Facebook to make sweeping changes to how it pays tax
The changes receive a cautious welcome from the EU
In a bid to appease governments and regulators, Facebook no longer plans to send its international advertising revenue to its headquarters in Ireland, instead paying taxes for the countries in which it operates.
The social media giant will use a "local selling structure" in countries where it has an office to support sales to local advertisers.
"[This] will provide more transparency to governments and policy makers around the world who have called for greater visibility over the revenue associated with locally supported sales in their countries," wrote Dave Wehner, Facebook's CFO.
Facebook expects to make the change in countries where it has a local office, although Wehner added that "each country is unique".
"This is a large undertaking that will require significant resources to implement around the world," added Wehner. "We will roll out new systems and invoicing as quickly as possible to ensure a seamless transition to our new structure. We plan to implement this change throughout 2018, with the goal of completing all offices by the first half of 2019."
A European Commission spokesperson told IT Pro: "We note with interest Facebook's announcement. While we welcome any initiative that brings declared tax revenue closer to where value is created, we would need to look carefully at the details before we can comment specifically on this case.
"However, what is certain is that our taxation agenda is having a real impact. The Commission will continue its work in 2018, notably with proposals to ensure a fair and effective taxation of the digital economy."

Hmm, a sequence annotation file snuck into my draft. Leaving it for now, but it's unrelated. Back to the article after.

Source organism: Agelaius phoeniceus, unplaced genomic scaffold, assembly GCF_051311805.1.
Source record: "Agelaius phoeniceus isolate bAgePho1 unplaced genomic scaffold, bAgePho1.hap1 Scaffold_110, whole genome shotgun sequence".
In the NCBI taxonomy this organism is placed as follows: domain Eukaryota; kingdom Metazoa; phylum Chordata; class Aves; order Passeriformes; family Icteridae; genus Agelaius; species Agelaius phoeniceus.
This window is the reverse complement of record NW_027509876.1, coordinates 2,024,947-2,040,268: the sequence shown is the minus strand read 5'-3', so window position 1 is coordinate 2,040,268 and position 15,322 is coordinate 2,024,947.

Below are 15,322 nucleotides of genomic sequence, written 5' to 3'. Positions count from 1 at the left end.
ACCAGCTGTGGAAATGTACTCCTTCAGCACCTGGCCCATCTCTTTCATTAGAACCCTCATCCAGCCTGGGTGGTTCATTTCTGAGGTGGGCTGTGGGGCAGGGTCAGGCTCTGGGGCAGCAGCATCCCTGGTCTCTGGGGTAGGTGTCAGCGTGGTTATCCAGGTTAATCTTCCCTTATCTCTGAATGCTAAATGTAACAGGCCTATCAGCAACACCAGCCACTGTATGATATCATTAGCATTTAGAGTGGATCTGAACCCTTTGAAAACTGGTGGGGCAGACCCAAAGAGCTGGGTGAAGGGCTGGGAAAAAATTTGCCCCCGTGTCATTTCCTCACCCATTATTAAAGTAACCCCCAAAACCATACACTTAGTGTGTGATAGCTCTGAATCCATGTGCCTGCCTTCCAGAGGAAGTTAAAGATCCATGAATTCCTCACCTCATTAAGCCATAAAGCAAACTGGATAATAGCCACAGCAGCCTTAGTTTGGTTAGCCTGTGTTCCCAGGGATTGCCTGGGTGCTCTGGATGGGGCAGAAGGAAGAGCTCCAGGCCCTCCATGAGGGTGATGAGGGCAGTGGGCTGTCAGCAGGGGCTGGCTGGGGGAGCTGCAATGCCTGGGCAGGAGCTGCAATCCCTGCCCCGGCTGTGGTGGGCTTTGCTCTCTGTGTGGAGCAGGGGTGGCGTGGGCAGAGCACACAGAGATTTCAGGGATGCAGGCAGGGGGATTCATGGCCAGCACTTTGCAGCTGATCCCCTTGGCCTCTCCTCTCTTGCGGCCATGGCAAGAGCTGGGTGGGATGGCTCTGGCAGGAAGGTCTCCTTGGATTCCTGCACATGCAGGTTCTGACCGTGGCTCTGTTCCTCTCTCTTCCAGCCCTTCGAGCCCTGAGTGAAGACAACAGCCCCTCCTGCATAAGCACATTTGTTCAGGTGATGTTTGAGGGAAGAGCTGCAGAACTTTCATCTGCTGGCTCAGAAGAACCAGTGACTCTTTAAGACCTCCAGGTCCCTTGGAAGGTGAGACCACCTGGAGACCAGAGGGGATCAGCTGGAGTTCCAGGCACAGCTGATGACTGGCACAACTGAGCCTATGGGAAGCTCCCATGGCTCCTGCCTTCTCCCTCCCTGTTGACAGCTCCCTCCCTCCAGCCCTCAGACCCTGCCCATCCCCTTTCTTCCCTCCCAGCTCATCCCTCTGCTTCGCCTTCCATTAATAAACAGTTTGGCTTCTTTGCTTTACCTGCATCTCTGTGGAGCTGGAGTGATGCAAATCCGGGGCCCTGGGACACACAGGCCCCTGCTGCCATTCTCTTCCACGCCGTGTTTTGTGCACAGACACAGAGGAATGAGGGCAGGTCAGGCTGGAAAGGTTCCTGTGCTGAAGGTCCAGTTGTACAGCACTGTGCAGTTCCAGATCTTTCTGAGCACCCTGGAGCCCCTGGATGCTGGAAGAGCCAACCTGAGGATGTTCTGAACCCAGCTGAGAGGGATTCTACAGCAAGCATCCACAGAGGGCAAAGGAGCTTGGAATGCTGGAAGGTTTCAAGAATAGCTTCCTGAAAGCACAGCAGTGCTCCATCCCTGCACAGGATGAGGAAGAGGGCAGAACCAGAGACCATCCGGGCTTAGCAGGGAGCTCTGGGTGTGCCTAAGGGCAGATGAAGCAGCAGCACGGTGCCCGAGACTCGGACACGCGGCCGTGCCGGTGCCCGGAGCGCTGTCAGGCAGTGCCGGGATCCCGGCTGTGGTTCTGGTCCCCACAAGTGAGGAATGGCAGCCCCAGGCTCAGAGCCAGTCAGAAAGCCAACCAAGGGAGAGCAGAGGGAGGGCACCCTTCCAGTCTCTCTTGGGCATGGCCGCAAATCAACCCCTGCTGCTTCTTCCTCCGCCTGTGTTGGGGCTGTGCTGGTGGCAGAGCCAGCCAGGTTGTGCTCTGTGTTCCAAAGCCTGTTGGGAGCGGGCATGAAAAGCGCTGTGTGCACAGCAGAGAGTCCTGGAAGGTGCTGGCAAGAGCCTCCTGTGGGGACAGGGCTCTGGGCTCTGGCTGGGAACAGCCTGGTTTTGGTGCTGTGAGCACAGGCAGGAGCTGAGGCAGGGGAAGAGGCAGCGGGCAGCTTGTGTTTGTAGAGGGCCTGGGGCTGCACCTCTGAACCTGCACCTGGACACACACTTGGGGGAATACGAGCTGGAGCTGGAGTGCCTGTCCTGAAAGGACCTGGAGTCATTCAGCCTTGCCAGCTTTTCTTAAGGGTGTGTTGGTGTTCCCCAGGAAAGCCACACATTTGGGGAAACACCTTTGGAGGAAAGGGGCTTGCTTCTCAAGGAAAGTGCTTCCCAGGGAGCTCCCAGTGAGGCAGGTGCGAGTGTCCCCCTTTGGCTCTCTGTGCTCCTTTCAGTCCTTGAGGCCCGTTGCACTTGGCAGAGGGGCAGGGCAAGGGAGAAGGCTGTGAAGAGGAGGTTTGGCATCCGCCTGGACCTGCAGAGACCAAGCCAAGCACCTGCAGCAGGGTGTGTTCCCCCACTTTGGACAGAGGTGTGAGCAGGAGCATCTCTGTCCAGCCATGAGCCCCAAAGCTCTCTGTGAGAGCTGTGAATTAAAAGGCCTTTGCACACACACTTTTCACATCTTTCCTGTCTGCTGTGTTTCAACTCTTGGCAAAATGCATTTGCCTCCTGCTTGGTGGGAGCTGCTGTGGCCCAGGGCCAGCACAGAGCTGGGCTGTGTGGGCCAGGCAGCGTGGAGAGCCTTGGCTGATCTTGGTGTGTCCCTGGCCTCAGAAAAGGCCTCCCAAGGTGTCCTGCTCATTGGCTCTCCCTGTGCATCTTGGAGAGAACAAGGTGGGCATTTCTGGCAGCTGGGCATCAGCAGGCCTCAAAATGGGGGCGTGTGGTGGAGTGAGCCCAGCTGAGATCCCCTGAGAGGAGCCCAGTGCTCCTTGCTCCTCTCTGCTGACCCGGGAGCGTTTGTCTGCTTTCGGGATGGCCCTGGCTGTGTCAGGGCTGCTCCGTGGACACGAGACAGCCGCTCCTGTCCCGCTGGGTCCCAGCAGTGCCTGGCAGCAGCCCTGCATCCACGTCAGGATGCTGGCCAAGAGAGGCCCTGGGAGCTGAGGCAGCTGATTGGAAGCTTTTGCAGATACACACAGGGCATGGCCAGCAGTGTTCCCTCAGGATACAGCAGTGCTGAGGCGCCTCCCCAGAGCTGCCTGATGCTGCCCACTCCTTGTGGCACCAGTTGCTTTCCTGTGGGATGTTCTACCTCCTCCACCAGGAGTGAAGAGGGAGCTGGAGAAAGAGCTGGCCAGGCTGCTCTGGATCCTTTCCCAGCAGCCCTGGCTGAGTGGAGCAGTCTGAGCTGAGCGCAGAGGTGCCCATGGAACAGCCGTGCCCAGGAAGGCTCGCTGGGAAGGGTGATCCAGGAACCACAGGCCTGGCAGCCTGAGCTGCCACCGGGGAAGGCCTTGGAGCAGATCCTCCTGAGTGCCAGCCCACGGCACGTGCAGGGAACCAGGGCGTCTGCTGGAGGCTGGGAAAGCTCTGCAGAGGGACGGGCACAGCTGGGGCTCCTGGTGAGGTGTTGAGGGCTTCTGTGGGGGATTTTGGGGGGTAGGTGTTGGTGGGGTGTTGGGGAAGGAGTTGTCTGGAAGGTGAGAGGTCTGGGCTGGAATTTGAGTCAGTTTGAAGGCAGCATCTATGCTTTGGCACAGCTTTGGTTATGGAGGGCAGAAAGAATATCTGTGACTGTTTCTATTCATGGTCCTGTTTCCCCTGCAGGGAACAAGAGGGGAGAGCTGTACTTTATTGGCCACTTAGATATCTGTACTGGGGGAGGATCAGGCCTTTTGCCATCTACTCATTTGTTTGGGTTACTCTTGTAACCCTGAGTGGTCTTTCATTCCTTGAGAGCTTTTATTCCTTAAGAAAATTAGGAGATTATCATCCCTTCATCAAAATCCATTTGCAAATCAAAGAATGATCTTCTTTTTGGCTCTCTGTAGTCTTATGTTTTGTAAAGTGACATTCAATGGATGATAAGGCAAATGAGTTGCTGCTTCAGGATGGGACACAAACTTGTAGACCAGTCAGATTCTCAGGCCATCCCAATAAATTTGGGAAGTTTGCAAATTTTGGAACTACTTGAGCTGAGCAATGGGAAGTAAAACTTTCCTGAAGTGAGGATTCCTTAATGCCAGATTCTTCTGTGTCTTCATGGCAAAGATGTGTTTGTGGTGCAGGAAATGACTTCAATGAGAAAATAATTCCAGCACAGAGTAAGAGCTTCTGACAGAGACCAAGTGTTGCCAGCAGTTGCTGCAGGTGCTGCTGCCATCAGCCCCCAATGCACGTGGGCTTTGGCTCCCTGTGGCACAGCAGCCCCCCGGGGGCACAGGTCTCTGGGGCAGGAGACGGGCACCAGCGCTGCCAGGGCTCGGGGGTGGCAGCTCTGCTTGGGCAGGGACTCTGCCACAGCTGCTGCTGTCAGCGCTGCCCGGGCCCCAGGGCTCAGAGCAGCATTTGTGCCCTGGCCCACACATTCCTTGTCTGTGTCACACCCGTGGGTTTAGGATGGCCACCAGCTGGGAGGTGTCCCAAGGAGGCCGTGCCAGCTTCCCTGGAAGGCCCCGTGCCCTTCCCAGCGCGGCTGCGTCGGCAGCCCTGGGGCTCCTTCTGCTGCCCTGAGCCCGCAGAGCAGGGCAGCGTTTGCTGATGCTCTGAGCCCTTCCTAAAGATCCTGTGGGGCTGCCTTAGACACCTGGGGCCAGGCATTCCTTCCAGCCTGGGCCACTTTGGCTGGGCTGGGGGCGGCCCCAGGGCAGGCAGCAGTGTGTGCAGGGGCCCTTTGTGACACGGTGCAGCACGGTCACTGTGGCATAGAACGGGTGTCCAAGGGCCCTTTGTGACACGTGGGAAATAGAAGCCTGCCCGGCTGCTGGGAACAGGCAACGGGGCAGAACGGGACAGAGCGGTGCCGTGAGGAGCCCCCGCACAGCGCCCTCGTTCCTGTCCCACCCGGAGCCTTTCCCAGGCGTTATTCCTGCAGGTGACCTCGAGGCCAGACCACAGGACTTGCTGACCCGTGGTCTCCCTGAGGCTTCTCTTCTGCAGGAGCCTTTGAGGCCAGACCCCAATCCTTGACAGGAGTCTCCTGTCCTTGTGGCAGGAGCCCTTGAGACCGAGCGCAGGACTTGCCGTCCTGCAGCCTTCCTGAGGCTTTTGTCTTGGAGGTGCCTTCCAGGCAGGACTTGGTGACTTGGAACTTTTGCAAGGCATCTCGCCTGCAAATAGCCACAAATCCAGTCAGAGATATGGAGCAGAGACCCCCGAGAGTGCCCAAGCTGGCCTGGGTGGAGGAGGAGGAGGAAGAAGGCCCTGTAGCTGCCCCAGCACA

The move comes after the European Commission forced Ireland to start collecting 13 billion in unpaid taxes from Apple earlier this month, a year after it originally ordered the government to do so. Ireland has now opened an account for Apple to deposit the money in, though both it and Apple have appeals against the decision.
The EC found that Ireland handed Apple tax benefits that amounted to illegal state aid for 24 years, allowing the tech giant to pay an effective corporate tax rate of 0.005% in 2014.
The Irish Department of Finance said it would be inappropriate to comment on Facebook's decision, but a spokesperson said: "Ireland continues to take an active role in global work to reform the international corporate tax system."
They added that Ireland has committed to the BEPS process, a project implemented by the G20 in 2012 to tackle tax avoidance, and Ireland is playing its full part in implementation.
The 'Review of Ireland's Corporation Tax Code', was published in September, and includes considerations of what the country needs to do to become fully compliant with the OECD BEPS, said the spokesperson. Furthermore, the Irish minister for finance, Paschal Donohue, launched a public consultation on the key recommendations in the Review on Budget Day.
"In relation to the sustainability of corporation tax receipts, the 'Review of Ireland's Corporation Tax Code' states that the level-shift seen since 2015 can be expected to be sustainable over the medium term to 2020," the spokesperson added.
The UK government announced last month it would apply its "Google Tax" on internet companies' royalties made to subsidiaries in low-tax countries.
"Multinational digital businesses pay billions of pounds in royalties to jurisdictions where they are not taxed. And some of these royalties relate to UK sales," said chancellor Philip Hammond.
"So, from April 2019, and in accordance with our international obligations, we will apply income tax to royalties relating to UK sales, when those royalties are paid to a low-tax jurisdiction."
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